Cemetery of Uniforms and Liveries, 2016
Musée d’art contemporain de Montréal
Between 1964 and 1966, Andy Warhol made his “Screen Tests”, a series of 472 short films featuring people who were part of his circle, many of whom were regulars at his emblematic New York studio, The Factory. These silent, black-and-white portraits, taken individually with an automatic Bolex camera, pictured celebrities like Bob Dylan and Marcel Duchamp, alongside figures from the underground New York scene, such as Taylor Mead and Mario Montez. Warhol’s project involved the systematic use of 16-mm film, shot at 24 frames per second and then shown at a slower 16 frames per second.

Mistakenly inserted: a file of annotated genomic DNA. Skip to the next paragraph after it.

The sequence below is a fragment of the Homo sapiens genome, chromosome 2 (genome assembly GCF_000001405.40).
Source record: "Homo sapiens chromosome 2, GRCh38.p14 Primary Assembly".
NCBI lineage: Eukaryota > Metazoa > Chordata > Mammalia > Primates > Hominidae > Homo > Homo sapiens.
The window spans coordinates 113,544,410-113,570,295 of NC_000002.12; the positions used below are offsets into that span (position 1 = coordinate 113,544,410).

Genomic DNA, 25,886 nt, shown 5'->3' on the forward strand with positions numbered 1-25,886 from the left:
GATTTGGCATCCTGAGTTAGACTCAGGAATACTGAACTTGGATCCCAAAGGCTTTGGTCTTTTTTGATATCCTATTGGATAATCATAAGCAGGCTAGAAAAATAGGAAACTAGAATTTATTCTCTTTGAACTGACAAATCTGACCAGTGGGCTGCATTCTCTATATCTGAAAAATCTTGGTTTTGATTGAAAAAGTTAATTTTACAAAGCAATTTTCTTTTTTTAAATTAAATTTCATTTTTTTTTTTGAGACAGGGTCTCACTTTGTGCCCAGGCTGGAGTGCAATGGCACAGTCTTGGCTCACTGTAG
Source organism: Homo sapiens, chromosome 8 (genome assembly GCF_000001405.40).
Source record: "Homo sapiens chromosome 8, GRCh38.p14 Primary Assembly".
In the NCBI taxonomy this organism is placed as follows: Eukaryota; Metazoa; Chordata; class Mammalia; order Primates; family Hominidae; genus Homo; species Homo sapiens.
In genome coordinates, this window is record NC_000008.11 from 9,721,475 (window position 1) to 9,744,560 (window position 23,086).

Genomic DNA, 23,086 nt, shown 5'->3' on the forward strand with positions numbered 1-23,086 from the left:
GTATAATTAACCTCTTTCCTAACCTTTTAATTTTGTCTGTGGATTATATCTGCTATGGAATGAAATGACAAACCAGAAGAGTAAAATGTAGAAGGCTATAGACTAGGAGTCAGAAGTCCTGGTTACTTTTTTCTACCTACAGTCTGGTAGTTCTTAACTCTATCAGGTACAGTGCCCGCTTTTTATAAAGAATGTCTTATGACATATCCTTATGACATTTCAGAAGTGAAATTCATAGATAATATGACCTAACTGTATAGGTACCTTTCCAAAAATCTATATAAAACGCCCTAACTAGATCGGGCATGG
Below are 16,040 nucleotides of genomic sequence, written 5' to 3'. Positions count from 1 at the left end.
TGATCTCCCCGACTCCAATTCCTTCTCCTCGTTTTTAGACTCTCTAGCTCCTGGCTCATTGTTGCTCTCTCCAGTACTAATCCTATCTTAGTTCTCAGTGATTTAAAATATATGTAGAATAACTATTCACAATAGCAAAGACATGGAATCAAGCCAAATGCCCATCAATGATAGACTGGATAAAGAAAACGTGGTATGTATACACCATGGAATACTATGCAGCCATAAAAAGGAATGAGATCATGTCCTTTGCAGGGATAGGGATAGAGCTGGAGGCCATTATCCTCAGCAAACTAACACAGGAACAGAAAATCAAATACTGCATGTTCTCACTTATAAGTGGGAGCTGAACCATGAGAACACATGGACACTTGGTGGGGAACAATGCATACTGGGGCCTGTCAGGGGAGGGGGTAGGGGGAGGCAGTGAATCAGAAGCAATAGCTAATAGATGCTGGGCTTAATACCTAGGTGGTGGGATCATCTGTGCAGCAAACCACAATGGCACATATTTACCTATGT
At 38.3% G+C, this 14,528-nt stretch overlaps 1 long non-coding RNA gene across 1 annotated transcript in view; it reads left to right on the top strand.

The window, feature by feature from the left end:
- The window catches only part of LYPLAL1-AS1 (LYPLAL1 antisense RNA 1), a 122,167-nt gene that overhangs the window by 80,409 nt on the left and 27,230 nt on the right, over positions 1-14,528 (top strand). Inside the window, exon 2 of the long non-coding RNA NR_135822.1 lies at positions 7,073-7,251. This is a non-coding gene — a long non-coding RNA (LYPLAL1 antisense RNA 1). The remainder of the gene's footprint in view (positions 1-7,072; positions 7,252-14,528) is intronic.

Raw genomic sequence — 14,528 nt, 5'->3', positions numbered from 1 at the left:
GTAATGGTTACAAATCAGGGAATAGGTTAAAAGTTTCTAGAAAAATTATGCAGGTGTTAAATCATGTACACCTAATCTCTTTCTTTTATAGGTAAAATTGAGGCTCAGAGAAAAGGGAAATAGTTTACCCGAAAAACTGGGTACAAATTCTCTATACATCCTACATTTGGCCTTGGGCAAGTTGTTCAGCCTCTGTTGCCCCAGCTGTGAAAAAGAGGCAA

Reproducing the exact technical specifications and formula of the Screen Tests, Luke Willis Thompson highlights the near-total absence of visible minorities from Warhol’s project, in which less than five portraits feature someone of colour.
Thompson’s film also relies on entirely different criteria for the casting of protagonists: Two young descendants of victims of historic police brutality in London.
Cemetery of Uniforms and Liveries points up the sharp contrast between the reflection of world Warhol captured in film and the world outside of that, in order to contribute to the contemporary zeitgeist of artistic and political reflection on police and state violence.
Cemetery of Uniforms and Liveries is commissioned by the Institute of Modern Art, Brisbane, with the support of Creative New Zealand, courtesy of the artist, Hopkinson Mossman, Auckland, New Zealand and Nagel Draxler, Cologne, Germany